CSE80 -- Lecture 4, Apr 25 -- Buffered I/O

Buffered I/O Libraries in C/C++

I/O access in C and C++ is normally through the standard library function:
For C: #include <stdio.h>
For C++: #include <iostream.h>

I'll discuss only the stdio library for C programs, but the comments about buffering apply to the iostream package for C++ as well.

All C (or C++) programs that use stdio get, as part of including stdio.h, the declarations

FILE *stdin, *stdout, *stderr;

stdin, stdout, stderr are buffered I/O streams. They are predefined in the C/C++ library and does I/O to the descriptors 0, 1, and 2 respectively. Each of them is a pointer to a structure called FILE. The FILE structure contains buffer memory and the I/O descriptor associated with the stream -- so when you printf to the stdout stream, you are writing into the stdout buffer. The contents of the buffer is written out to the stdout descriptor (1) when the it fills. Note: be careful about the distinction among stdout as a stdio stream and as an I/O descriptor -- when the name stdout is used in the context of stdio, it is referring to this buffer, and when the name is used in the context of operating system level I/O descriptors or system calls, it is referring the descriptor 1. Output done with the stdio library via the stdout structure will use the write system call to the stdout descriptor, but the two are separate ideas.

getchar() and getc() are two I/O routines predefined in standard C/C++ Library. Both are used to read in a single character. The prototypes are:

int getchar();
int getc(FILE *stream);
getchar() reads a character from stdin, while getc() reads a character from the I/O stream specified by stream. If stdin is used as the argument of getc(), getc() will act exactly same as getchar() -- read a character from standard input (stdin).
"i = getchar()"  is equivalent to "i = getc(stdin)"

Buffered I/O

I/O typically is buffered for efficiency. The reason why is that making system calls read and write on a per-character basis is expensive (system calls involve a lot of machinery when crossing the user-program to operating system kernel boundary). So, instead of doing character-at-a-time I/O, the system is designed to do I/O many characters at once. Standard libraries such as stdio provide the abstraction of reading or writing one character at a time: it reads from the kernel many characters at once and stores them in a buffer, and the user of the library reads from that buffer one character at a time. When the buffer is exhausted, new data is read in in a big chunk. Similarly, the library user can write into a stdio-managed buffer one character at a time, with the entire buffer written only when the buffer becomes full. (This strategy is not unique to Unix; all operating systems include mechanisms to buffer I/O.)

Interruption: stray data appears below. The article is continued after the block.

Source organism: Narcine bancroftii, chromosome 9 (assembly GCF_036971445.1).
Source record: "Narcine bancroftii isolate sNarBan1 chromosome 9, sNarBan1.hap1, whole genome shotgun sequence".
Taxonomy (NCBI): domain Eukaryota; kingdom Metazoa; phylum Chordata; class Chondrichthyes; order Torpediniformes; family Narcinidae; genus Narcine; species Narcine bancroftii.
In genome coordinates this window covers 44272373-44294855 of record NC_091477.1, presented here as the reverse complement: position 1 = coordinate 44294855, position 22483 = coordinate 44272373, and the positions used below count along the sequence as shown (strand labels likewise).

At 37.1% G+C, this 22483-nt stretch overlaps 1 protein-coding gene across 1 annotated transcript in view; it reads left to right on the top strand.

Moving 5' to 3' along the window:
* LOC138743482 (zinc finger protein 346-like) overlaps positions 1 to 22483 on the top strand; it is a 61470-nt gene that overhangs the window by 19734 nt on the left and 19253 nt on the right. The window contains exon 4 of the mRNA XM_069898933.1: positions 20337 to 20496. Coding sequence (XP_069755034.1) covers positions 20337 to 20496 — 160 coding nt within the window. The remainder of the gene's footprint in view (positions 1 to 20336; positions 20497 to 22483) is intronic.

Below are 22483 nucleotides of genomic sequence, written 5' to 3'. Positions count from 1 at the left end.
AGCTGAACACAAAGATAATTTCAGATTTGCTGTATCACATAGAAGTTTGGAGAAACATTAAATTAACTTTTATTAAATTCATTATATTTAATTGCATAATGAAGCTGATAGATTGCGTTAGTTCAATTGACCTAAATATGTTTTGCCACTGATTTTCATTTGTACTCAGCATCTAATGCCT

When we are debugging or examining a program, it is often important to know if the correct data is being written as commands/functions are being executed. However, confusion often arises due to the buffered nature of I/O. As mentioned above, FILE * is a structure contains a data buffer. I/O streams (stdout) keep data in the output buffer before they are written out to the descriptors). This timing difference is normally insignificant, but if you are debugging a program, sometimes you don't see output exactly when you would otherwise expect it to appear. (The code that you expected to run is executed, but nothing shows up -- because the output data are held in the buffer inside the I/O stream.)

  • When a program is started under UNIX, three I/O descriptors (stdin, stdout, stderr) are available by convention. These have the values 0, 1, and 2 respectively.
  • When the stdio library initializes, it determines to what kind of object does stdout refer. If stdout is a tty devices (i.e. terminals), it is line-buffered. This means the output of a program is written out one line at a time -- the stdio code flushes the output buffer whenever it encounters a newline character (a.k.a. linefeed). If stdout is a pipe or a file, stdio will make stdout fully buffered -- the library will not automatically write the data out until the buffer is full and it has to make room for further output.
  • For many standard I/O implementations, whenever a program perform a read from stdin, stdout's output buffer will be automatically flushed. This means that the input prompt of the program will be displayed before the program reads from input. (User sees the prompt first, then inputs data.)
  • stderr is normally not buffered at all, any error message will be write to the terminal instantly.
  • One way to see I/O buffering in action is to do the following experiment using the faucet and drip programs in my bin (/a/sdcc8/u/disk03/cs80s/cs80s/bin). The faucet program acts as an output server using networking primitives. It does nothing until a drip program tells it to print something. The faucet program typically flushes its output all the time (calls fflush(stdout);), but if you give it the -B flag it will leave its standard output alone.

    To do this experiment, open up two shell windows. (xterm& from one window will create another one.) Then type in one window:

    % faucet -B
    and type in the other window:
    % drip a line of text
    % drip next line
    % drip -x
    and observe what happens (the -x flag is used by the drip program to tell faucet to exit). Next, fire up faucet thus:
    % faucet -B | cat
    This means faucet's standard output refers to a pipe rather than a terminal device. Repeat the sequence of drip commands and observe the different behavior.

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